There is a history department in a school in the northern UK, unnamed in official reports, which does not teach the history of the Holocaust because Muslim students may have anti-Semitic reactions.
Another school in a different area of the UK, also unnamed, skips teaching about the Crusades because of it would directly challenge what is taught in some mosques.
That’s not all the schools or even a majority of them, but to me, it’s too many. To balance religion with education, some subjects must be taught with empathy, diplomacy, and care, but it is never a good idea to skip them altogether. A well-rounded student – a well-rounded human being – is one who hears all sides and decides for themselves what is right, true, and correct.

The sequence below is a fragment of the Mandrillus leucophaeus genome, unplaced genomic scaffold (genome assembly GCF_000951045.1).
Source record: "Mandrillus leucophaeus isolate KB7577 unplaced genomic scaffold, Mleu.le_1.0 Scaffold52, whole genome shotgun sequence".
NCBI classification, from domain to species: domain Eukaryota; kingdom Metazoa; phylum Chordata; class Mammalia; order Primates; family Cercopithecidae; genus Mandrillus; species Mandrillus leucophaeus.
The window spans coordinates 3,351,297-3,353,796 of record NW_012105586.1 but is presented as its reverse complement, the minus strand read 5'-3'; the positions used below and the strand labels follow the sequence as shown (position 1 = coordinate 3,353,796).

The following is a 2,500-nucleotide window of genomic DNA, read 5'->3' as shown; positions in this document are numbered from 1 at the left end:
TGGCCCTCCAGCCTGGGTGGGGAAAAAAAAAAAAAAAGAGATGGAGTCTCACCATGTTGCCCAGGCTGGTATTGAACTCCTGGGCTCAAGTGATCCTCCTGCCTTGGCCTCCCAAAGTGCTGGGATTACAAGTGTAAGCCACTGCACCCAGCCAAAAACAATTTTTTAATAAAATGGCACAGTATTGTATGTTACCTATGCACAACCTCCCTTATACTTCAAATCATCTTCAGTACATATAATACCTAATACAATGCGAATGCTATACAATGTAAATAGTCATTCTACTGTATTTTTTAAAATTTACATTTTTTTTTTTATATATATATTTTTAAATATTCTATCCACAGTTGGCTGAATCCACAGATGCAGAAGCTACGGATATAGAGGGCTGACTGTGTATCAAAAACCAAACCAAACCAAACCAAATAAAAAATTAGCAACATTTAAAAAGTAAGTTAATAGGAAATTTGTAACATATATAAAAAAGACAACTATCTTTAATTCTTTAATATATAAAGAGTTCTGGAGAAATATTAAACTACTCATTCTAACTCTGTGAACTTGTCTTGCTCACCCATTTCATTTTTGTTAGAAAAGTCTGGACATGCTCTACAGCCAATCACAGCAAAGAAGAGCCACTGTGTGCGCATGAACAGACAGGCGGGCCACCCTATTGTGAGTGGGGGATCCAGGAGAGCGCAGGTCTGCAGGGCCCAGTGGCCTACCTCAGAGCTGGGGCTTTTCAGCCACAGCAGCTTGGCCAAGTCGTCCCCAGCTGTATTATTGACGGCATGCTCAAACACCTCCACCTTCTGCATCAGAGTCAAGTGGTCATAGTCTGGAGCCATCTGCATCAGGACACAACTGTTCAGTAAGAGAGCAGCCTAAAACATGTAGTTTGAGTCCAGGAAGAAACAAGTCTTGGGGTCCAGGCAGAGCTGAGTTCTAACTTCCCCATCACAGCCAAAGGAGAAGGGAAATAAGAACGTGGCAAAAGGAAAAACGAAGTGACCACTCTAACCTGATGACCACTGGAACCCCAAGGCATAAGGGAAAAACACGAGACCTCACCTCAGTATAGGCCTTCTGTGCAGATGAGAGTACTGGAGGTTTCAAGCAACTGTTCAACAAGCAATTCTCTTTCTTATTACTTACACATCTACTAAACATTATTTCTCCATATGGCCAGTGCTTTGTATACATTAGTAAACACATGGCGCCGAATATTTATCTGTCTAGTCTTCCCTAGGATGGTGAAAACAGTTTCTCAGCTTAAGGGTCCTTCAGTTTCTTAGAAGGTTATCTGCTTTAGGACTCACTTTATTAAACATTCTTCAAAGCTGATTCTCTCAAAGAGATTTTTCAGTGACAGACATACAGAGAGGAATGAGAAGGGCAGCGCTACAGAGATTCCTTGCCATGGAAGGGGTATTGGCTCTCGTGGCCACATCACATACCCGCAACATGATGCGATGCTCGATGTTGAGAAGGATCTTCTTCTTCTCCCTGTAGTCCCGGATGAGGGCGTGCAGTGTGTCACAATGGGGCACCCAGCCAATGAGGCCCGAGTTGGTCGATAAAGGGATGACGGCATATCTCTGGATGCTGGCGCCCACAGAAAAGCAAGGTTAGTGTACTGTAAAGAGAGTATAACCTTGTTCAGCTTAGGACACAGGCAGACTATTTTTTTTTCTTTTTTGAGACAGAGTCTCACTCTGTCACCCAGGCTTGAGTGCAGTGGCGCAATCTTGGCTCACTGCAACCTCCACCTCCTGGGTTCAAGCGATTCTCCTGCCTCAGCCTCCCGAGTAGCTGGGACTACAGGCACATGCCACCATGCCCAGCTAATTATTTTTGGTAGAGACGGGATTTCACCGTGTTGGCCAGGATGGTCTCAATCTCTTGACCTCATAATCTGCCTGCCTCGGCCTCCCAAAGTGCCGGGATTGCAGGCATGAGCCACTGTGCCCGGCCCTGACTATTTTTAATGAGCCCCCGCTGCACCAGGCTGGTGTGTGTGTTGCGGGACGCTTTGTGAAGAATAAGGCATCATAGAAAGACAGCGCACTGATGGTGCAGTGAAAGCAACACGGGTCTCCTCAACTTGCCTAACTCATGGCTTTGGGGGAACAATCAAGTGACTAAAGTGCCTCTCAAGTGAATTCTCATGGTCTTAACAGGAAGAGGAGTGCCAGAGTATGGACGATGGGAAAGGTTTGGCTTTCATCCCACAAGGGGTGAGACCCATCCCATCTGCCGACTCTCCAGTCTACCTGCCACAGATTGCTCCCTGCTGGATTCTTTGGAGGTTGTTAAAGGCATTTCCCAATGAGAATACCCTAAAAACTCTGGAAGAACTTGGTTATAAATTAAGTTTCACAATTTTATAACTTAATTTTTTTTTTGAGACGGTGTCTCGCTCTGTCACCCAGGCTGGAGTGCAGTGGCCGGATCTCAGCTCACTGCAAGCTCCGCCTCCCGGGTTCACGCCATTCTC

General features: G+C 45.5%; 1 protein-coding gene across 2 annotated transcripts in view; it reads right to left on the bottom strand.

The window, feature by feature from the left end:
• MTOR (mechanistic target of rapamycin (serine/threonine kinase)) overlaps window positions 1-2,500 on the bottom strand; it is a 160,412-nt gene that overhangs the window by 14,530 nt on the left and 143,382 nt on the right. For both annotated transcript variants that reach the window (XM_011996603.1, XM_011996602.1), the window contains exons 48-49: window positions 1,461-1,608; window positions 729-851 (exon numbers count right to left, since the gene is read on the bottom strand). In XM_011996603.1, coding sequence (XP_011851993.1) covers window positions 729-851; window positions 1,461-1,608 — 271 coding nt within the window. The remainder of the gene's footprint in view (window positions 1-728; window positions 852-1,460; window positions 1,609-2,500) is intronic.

Knowledge is not truth itself, but one can’t find truth without it.
The school which does not teach all of history, even the most uncomfortable topics, is not only doing a disservice to their pupils, but intentionally disregarding millions of people – mothers, fathers, sisters, brothers – who died at the hands of bigotry, xenophobia, and hatred.
More than that, it allows bigotry, xenophobia, and hatred to remain unchallenged.
Worst of all, it exhibits tacit approval for students – who grow up to be adults and leaders – to continue to hate without a single question of or confrontation on their beliefs.
That, my friends, leaves us doomed to repetition.
Around we go.